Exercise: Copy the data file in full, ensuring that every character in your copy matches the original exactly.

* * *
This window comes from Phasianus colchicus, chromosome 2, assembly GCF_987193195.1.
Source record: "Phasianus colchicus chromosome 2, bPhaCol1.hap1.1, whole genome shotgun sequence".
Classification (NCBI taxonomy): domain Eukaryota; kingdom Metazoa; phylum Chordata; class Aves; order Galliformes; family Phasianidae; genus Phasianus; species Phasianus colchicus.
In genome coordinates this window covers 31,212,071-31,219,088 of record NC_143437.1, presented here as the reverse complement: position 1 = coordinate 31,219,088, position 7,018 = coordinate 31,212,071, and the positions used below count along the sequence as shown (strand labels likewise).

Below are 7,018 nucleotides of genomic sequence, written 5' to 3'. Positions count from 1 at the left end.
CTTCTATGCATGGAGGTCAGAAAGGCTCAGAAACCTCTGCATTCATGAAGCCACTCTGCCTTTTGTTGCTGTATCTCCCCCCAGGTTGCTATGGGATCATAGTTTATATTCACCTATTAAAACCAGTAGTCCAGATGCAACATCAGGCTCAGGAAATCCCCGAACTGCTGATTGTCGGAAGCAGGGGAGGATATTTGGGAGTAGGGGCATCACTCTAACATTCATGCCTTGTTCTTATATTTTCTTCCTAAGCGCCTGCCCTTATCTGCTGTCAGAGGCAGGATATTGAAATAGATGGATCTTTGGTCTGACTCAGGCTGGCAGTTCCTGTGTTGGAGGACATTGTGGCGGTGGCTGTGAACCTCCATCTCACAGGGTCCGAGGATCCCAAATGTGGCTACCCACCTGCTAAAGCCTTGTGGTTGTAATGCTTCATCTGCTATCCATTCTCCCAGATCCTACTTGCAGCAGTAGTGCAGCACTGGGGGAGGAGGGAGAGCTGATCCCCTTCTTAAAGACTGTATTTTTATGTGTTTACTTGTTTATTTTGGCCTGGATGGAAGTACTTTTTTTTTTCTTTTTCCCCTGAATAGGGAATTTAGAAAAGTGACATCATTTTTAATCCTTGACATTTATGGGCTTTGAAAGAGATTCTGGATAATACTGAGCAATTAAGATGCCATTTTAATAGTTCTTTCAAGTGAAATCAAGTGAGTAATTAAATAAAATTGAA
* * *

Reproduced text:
This window comes from Phasianus colchicus, chromosome 2, assembly GCF_987193195.1.
Source record: "Phasianus colchicus chromosome 2, bPhaCol1.hap1.1, whole genome shotgun sequence".
Classification (NCBI taxonomy): domain Eukaryota; kingdom Metazoa; phylum Chordata; class Aves; order Galliformes; family Phasianidae; genus Phasianus; species Phasianus colchicus.
In genome coordinates this window covers 31,212,071-31,219,088 of record NC_143437.1, presented here as the reverse complement: position 1 = coordinate 31,219,088, position 7,018 = coordinate 31,212,071, and the positions used below count along the sequence as shown (strand labels likewise).

Below are 7,018 nucleotides of genomic sequence, written 5' to 3'. Positions count from 1 at the left end.
CTTCTATGCATGGAGGTCAGAAAGGCTCAGAAACCTCTGCATTCATGAAGCCACTCTGCCTTTTGTTGCTGTATCTCCCCCCAGGTTGCTATGGGATCATAGTTTATATTCACCTATTAAAACCAGTAGTCCAGATGCAACATCAGGCTCAGGAAATCCCCGAACTGCTGATTGTCGGAAGCAGGGGAGGATATTTGGGAGTAGGGGCATCACTCTAACATTCATGCCTTGTTCTTATATTTTCTTCCTAAGCGCCTGCCCTTATCTGCTGTCAGAGGCAGGATATTGAAATAGATGGATCTTTGGTCTGACTCAGGCTGGCAGTTCCTGTGTTGGAGGACATTGTGGCGGTGGCTGTGAACCTCCATCTCACAGGGTCCGAGGATCCCAAATGTGGCTACCCACCTGCTAAAGCCTTGTGGTTGTAATGCTTCATCTGCTATCCATTCTCCCAGATCCTACTTGCAGCAGTAGTGCAGCACTGGGGGAGGAGGGAGAGCTGATCCCCTTCTTAAAGACTGTATTTTTATGTGTTTACTTGTTTATTTTGGCCTGGATGGAAGTACTTTTTTTTTTCTTTTTCCCCTGAATAGGGAATTTAGAAAAGTGACATCATTTTTAATCCTTGACATTTATGGGCTTTGAAAGAGATTCTGGATAATACTGAGCAATTAAGATGCCATTTTAATAGTTCTTTCAAGTGAAATCAAGTGAGTAATTAAATAAAATTGAA